Mfaco was mainly raised by his grandparents in South Africa and Hayden grew up in London and Ireland. Both faced significant challenges during their childhoods. From a young age, Hayden helped her father work as a hairdresser to make ends meet, while Mfaco was living in poverty in South Africa, often having to wake early before school to fetch water so his grandmother could grow food to sell to support the family. As they grew older, both made their education a priority, even when their circumstances made it difficult or even impossible. In fact, Mfaco dropped out of school many times in order to support his family, but ultimately persevered in pursuing his education. He progressed from studying in a one-classroom schoolhouse, where only teachers had books, to University College Dublin. It wasn’t the name of their universities that united Mfaco and Hayden in this episode, however. As Mfaco relates, it was more the fact that both “acted on the belief that you can always do something to change your circumstances”.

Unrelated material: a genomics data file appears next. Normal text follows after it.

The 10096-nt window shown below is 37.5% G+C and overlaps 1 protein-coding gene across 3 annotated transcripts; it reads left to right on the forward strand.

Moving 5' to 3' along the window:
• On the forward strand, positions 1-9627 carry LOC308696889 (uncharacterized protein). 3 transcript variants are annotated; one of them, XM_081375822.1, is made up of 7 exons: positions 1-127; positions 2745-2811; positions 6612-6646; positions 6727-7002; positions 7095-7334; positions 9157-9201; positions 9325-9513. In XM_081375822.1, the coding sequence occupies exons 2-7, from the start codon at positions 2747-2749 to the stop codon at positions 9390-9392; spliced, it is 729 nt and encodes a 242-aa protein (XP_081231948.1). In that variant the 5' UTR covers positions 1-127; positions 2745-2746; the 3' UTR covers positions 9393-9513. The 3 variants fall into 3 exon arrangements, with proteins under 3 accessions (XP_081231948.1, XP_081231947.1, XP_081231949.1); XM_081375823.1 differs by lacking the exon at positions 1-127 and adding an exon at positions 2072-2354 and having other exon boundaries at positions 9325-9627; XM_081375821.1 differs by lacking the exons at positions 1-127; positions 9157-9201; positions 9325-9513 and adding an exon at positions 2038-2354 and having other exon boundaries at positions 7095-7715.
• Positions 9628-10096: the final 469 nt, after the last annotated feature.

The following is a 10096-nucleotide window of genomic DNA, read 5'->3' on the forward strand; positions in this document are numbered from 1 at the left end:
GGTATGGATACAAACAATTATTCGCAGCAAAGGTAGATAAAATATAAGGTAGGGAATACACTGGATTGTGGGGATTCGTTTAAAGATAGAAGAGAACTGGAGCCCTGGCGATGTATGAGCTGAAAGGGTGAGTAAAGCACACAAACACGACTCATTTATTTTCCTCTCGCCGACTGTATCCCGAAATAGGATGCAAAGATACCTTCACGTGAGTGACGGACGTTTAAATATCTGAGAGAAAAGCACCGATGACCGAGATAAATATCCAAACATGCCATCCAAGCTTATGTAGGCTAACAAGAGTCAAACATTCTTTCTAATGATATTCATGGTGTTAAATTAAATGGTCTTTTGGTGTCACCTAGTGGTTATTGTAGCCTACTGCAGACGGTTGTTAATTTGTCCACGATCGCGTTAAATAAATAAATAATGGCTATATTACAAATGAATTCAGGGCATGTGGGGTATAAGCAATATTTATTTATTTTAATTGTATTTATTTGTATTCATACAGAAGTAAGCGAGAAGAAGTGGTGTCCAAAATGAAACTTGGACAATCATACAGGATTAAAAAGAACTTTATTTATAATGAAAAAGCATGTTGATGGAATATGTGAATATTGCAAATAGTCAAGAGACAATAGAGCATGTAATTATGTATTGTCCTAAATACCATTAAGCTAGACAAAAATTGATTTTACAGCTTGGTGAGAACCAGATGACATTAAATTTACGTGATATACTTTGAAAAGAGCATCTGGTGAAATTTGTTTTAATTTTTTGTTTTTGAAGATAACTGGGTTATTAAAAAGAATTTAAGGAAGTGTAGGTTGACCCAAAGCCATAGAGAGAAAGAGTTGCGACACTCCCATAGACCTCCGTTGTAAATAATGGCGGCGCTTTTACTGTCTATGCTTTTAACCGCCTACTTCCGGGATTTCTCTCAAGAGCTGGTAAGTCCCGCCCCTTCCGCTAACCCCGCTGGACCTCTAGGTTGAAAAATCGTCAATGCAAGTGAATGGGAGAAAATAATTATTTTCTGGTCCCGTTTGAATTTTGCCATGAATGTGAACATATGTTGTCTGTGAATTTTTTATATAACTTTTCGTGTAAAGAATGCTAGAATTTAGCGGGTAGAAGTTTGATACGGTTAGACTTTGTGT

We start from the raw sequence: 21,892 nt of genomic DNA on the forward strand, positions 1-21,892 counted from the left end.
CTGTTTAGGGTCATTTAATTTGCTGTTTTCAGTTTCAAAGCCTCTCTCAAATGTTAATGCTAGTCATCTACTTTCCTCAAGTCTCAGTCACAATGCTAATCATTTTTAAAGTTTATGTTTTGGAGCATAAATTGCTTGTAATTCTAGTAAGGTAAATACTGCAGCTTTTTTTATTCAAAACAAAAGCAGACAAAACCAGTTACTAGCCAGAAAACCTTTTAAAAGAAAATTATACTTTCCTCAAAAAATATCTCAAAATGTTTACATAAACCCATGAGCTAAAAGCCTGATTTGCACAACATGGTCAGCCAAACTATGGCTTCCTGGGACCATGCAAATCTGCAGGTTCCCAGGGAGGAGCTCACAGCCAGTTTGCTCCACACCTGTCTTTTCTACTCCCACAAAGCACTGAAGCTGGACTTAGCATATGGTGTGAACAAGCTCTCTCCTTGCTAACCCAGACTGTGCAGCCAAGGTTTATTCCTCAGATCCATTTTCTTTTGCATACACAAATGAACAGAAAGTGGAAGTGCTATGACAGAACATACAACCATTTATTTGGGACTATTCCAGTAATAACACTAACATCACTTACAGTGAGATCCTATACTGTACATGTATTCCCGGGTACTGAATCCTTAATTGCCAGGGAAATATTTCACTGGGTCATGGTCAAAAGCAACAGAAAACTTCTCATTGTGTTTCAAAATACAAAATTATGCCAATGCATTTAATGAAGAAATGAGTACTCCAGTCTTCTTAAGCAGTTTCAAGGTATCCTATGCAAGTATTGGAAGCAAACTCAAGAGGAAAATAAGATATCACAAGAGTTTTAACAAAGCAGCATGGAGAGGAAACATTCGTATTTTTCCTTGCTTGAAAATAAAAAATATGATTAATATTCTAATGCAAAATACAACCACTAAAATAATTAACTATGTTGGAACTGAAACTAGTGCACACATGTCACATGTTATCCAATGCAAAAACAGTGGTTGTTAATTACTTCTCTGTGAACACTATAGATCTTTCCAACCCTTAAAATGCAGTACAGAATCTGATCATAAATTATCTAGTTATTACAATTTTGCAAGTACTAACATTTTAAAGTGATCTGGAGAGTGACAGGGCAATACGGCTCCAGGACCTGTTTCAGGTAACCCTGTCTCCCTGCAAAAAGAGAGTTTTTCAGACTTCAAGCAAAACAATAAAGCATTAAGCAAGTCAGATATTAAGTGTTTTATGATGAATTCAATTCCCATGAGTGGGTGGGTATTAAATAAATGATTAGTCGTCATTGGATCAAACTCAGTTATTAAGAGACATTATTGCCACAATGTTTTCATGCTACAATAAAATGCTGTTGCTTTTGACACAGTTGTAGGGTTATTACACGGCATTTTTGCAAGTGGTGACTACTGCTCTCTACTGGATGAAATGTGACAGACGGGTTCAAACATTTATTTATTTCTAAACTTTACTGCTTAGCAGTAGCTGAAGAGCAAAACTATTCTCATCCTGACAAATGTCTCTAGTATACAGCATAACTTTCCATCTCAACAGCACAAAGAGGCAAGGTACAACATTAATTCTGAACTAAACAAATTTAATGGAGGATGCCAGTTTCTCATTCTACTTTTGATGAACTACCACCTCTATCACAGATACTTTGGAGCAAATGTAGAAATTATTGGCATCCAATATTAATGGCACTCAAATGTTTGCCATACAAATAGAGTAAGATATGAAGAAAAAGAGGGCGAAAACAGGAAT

It’s an exploration of the human condition – the essence of who you are can be there independent of the things you’ve gone through in your life.

For D’Arcy, the most rewarding part of creating Common Threads was just that: seeing the participants come together and connect in ways even she hadn’t expected. “I wanted to see what would unfold, but it was a risk,” D’Arcy says. “I didn’t know they would even get on, but in all cases I was just amazed with how much they had in common. It went so much deeper than the original reasons I had paired them.”

Though the podcast episodes themselves are less than an hour in length, the preparation was a lengthy process. After receiving funding from the Trinity College Dublin Equality Fund, D’Arcy was finally able to put her vision into motion this past year. She started by doing a test run with her brother and a friend to refine the format, then brought each participant in to ask them a series of questions before the episode. “I have a list of questions within five categories to get to know them: childhood, education and work, hobbies, friendships, and philosophy of life,” she explains. “I picked those categories because they are things we all have in our lives that don’t touch on aspects of persecution.”